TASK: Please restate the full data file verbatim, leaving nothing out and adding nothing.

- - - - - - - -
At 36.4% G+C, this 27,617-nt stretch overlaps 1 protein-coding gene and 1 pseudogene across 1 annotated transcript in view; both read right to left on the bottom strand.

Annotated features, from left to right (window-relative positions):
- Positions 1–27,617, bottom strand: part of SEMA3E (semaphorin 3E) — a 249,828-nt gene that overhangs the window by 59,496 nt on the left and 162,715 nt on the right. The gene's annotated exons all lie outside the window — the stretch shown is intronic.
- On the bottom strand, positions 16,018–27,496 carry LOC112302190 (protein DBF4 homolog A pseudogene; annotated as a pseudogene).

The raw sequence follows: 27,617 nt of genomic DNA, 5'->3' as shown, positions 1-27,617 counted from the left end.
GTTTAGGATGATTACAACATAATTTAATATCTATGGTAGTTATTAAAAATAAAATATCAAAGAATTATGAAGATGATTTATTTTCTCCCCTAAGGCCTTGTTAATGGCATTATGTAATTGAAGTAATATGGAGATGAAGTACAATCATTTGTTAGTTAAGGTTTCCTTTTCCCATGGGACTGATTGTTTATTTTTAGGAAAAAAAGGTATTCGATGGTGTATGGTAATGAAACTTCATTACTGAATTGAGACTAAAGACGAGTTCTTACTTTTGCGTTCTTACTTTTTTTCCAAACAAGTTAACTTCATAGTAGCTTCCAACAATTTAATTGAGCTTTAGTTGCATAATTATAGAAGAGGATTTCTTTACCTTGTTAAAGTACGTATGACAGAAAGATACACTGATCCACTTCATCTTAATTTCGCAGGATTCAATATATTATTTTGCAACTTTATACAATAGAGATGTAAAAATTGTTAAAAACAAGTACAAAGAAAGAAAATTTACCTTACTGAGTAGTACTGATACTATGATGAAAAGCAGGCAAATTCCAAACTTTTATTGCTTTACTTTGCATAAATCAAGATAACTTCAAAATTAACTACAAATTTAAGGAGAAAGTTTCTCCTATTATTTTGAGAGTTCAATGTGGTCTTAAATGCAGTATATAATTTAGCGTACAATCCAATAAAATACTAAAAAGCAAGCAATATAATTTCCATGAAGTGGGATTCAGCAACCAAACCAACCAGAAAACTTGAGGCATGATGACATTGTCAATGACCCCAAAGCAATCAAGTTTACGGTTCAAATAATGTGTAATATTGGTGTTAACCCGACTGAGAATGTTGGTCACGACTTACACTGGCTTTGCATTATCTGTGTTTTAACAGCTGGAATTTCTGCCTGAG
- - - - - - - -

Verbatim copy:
At 36.4% G+C, this 27,617-nt stretch overlaps 1 protein-coding gene and 1 pseudogene across 1 annotated transcript in view; both read right to left on the bottom strand.

Annotated features, from left to right (window-relative positions):
- Positions 1–27,617, bottom strand: part of SEMA3E (semaphorin 3E) — a 249,828-nt gene that overhangs the window by 59,496 nt on the left and 162,715 nt on the right. The gene's annotated exons all lie outside the window — the stretch shown is intronic.
- On the bottom strand, positions 16,018–27,496 carry LOC112302190 (protein DBF4 homolog A pseudogene; annotated as a pseudogene).

The raw sequence follows: 27,617 nt of genomic DNA, 5'->3' as shown, positions 1-27,617 counted from the left end.
GTTTAGGATGATTACAACATAATTTAATATCTATGGTAGTTATTAAAAATAAAATATCAAAGAATTATGAAGATGATTTATTTTCTCCCCTAAGGCCTTGTTAATGGCATTATGTAATTGAAGTAATATGGAGATGAAGTACAATCATTTGTTAGTTAAGGTTTCCTTTTCCCATGGGACTGATTGTTTATTTTTAGGAAAAAAAGGTATTCGATGGTGTATGGTAATGAAACTTCATTACTGAATTGAGACTAAAGACGAGTTCTTACTTTTGCGTTCTTACTTTTTTTCCAAACAAGTTAACTTCATAGTAGCTTCCAACAATTTAATTGAGCTTTAGTTGCATAATTATAGAAGAGGATTTCTTTACCTTGTTAAAGTACGTATGACAGAAAGATACACTGATCCACTTCATCTTAATTTCGCAGGATTCAATATATTATTTTGCAACTTTATACAATAGAGATGTAAAAATTGTTAAAAACAAGTACAAAGAAAGAAAATTTACCTTACTGAGTAGTACTGATACTATGATGAAAAGCAGGCAAATTCCAAACTTTTATTGCTTTACTTTGCATAAATCAAGATAACTTCAAAATTAACTACAAATTTAAGGAGAAAGTTTCTCCTATTATTTTGAGAGTTCAATGTGGTCTTAAATGCAGTATATAATTTAGCGTACAATCCAATAAAATACTAAAAAGCAAGCAATATAATTTCCATGAAGTGGGATTCAGCAACCAAACCAACCAGAAAACTTGAGGCATGATGACATTGTCAATGACCCCAAAGCAATCAAGTTTACGGTTCAAATAATGTGTAATATTGGTGTTAACCCGACTGAGAATGTTGGTCACGACTTACACTGGCTTTGCATTATCTGTGTTTTAACAGCTGGAATTTCTGCCTGAG